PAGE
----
20. Combined ESR/U-series chronology of Acheulian hominid-bearing layers at Trinchera Galería site, Atapuerca, Spain.

    Science.gov (United States)

    Falguères, Christophe; Bahain, Jean-Jacques; Bischoff, James L; Pérez-González, Alfredo; Ortega, Ana Isabel; Ollé, Andreu; Quiles, Anita; Ghaleb, Bassam; Moreno, Davinia; Dolo, Jean-Michel; Shao, Qingfeng; Vallverdú, Josep; Carbonell, Eudald; Bermúdez de Castro, Jose María; Arsuaga, Juan Luis

    2013-08-01

    The Sierra de Atapuerca, northern Spain, is known from many prehistoric and palaeontological sites documenting human prehistory in Europe. Three major sites, Gran Dolina, Galería and Sima del Elefante, range in age from the oldest hominin of Western Europe dated to 1.1 to 1.3 Ma (millions of years ago) at Sima del Elefante to c.a. 0.2 Ma on the top of the Galería archaeological sequence. Recently, a chronology based on luminescence methods (Thermoluminescence [TL] and Infrared Stimulated Luminescence [IRSL]) applied to cave sediments was published for the Gran Dolina and Galería sites. The authors proposed for Galería an age of 450 ka (thousands of years ago) for the units lower GIII and GII, suggesting that the human occupation there is younger than the hominid remains of Sima de los Huesos (>530 ka) around 1 km away. In this paper, we present new results obtained by combined Electron Spin Resonance/Uranium-series (ESR/U-series) dating on 20 herbivorous teeth from different levels at the Galería site. They are in agreement with the TL results for the upper part of the stratigraphic sequence (GIV and GIIIb), in the range of between 200 and 250 ka. But for the GIIIa to GIIb levels, the TL ages become abruptly older by 200 ka while ESR ages remain relatively constant. Finally, the TL and ESR data agree in the lowest part of the section (GIIa); both fall in the range of around 350-450 ka. Our results suggest a different interpretation for the GII, GIII and GIV units of Galería and the upper part of Gran Dolina (TD10 and TD11) than obtained by TL. The ESR/U-series results are supported by a Bayesian analysis, which allows a better integration between stratigraphic information and radiometric data. Copyright © 2013 Elsevier Ltd. All rights reserved.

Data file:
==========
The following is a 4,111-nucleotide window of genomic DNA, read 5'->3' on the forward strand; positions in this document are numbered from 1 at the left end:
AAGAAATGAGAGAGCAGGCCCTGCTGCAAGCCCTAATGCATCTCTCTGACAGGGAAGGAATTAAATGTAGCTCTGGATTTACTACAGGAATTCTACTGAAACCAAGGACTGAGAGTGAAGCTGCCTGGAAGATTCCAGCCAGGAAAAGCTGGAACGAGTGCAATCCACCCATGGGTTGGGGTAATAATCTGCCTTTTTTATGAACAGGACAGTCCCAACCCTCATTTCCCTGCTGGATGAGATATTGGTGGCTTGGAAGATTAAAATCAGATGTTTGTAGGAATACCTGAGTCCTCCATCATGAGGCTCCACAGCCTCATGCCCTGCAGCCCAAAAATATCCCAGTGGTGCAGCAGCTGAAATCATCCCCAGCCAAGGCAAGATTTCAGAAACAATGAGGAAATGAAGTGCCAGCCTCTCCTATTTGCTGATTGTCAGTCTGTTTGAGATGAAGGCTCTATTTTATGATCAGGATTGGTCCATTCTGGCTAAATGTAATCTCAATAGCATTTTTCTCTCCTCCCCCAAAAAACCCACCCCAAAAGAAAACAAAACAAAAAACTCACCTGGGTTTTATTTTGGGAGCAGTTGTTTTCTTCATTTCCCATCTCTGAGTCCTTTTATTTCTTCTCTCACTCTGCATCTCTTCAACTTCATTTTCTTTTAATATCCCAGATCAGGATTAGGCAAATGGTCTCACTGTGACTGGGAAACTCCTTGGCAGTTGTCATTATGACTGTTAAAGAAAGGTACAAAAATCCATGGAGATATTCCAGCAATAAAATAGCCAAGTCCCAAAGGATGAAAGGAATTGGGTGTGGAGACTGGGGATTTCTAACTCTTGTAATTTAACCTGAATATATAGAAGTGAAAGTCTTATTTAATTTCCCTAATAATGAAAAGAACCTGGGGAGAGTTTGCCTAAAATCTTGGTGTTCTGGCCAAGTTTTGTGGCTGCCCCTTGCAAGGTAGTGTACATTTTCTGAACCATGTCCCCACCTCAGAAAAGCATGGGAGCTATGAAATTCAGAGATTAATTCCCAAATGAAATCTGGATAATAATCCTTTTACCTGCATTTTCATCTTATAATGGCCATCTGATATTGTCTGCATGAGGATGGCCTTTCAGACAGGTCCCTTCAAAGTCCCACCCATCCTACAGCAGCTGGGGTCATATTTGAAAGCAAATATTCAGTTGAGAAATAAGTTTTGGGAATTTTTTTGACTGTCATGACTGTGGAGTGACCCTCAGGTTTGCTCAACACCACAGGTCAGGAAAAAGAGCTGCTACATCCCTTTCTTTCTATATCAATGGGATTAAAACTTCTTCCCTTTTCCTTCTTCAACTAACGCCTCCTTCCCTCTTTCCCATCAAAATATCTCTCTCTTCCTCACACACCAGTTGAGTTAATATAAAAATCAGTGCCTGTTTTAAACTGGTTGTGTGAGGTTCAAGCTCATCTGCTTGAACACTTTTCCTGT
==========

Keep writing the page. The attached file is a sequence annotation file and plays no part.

1. Past climate variability between 97 and 7 ka reconstructed from a multi proxy speleothem record from Western Cuba

    Science.gov (United States)

    Winterhalder, Sophie; Scholz, Denis; Mangini, Augusto; Spötl, Christoph; Jochum, Klaus Peter; Pajón, Jesús M.

    2016-04-01